A critical step
After his talks with Vice-President Biden which followed the meeting with President Obama, Basescu was present for the signing by Secretary of State Hillary Clinton and FM Teodor Baconschi of the agreement on the hosting on the Romanian territory of terrestrial elements of the US ballistic missile defence system.
US Secretary of State Hillary Clinton said, after the signing, addressing the media, that ‘thanks to the diligent work of our negotiating teams and the personal commitment of President Basescu and President Obama, the foreign minister and I have just signed the U.S.-Romanian Ballistic Missile Defence Agreement. This represents a critical step in implementing the Phased Adaptive Approach to missile defence in Europe,’ a US State Department release informs.
Clinton also said the proliferation of ballistic missiles that are more lethal, more accurate, and can cover greater distances poses a growing threat to the people and security of both Europe and the United States. ‘Our governments worked closely together to select Deveselu Air Base in Romania to host a ballistic missile defence system, and the agreement we have just signed will position Romania as a central player in NATO’s evolving missile defence capability,’ the US Secretary of State said.
‘Once the agreement is ratified, the United States will build, maintain, and operate in Romania the land-based Aegis Ballistic Missile Defence System, a system we have assiduously tested and have proven effective over the last decade, and which will help protect the entire continent and augment the security of the United States. With the support of the Romanian parliament and people, we anticipate deploying the completed system as part of the second phase of European missile defence in approximately four years.’
In his turn, FM Teodor Baconschi said the agreement ‘also sets a new stage in our relation, confirming that our strategic partnership has broadened and deepened. The provisions of the agreement allow for the establishment of the territory – on the territory for Romania of elements of the U.S.-European phased adaptive approach to missile defence. This is an integral part of the effort to implement the decision NATO took last November in Lisbon.’
Nato Secretary General welcomes the signing
‘I welcome the signing of the agreement under which the United States will deploy anti-missile interceptors in Romania. The deployment of these defensive interceptors will be an important element of NATO’s missile defence capability, which was agreed at the Lisbon summit last November, NATO Secretary General Anders Fogh Rasmussen said in a release. ‘This agreement represents another critical step in the Alliance’s effort to defend against current and emerging ballistic missile threats. The interceptors in Romania will significantly contribute to NATO’s capability to provide protection to its European territory, populations and forces against the growing threat posed by the proliferation of ballistic missiles.’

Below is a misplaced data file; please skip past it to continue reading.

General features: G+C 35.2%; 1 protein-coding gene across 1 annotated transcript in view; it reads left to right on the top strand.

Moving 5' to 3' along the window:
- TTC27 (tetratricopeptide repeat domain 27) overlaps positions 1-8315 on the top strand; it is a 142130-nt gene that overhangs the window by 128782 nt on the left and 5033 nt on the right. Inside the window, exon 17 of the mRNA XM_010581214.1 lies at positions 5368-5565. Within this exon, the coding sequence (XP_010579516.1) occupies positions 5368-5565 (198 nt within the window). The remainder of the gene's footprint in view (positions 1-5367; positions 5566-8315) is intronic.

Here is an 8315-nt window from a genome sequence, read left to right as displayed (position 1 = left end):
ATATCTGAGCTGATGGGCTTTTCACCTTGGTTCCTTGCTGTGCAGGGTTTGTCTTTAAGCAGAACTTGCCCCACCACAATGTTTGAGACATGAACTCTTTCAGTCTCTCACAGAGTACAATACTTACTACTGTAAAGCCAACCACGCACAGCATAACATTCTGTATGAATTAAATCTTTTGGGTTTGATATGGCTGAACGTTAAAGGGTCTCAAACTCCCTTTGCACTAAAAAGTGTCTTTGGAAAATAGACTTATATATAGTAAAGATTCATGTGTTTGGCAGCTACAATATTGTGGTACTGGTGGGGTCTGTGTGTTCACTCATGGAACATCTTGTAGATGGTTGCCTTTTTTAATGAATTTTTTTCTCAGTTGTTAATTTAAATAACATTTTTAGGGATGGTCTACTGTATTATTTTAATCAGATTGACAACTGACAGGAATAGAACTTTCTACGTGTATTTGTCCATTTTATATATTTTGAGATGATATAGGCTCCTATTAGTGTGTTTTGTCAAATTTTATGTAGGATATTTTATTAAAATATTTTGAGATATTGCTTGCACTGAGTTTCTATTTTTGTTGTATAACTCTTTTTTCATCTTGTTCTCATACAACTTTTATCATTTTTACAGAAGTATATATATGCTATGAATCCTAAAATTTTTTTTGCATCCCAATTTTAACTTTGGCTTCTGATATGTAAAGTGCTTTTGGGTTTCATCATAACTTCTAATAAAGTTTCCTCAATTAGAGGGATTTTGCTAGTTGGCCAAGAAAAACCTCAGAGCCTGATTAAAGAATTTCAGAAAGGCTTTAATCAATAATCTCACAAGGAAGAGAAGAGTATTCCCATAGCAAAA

Russian Foreign Ministry – convincing safeguards necessary
‘This event makes even more actual the need to obtain from the US and NATO constraining safeguards attesting to the fact that the anti-missile systems to be deployed in Europe will not be targeted at the Russian strategic nuclear forces. It is equally necessary to assign to the Russia-NATO the task to develop concrete decisions on the objectives and architecture of the ballistic missile defence system currently under implementation in the region,’ reads a Russian Foreign Ministry release cited by RIA Novosti and Mediafax.
‘Missile defence deal could lead to arms race,’ french analyst says
With Washington and Bucharest striking a deal to build elements of a European anti-missile defence shield in Romania, some observers are suggesting the agreement is more a political move than a military necessity.
‘No one really believed that there was a possibility of Iran attacking Europe – its missiles could not reach Western Europe’, Pierre Guerlain, a professor at Paris West University, told Russia Today. ‘Washington probably wants to reassure the former satellite countries of the Soviet Union. So this is a political move – hardly a military necessity.’ ‘It is a way of antagonizing Russia, which is going to turn into, maybe, some kind of new arms race, which is totally pointless’, he said.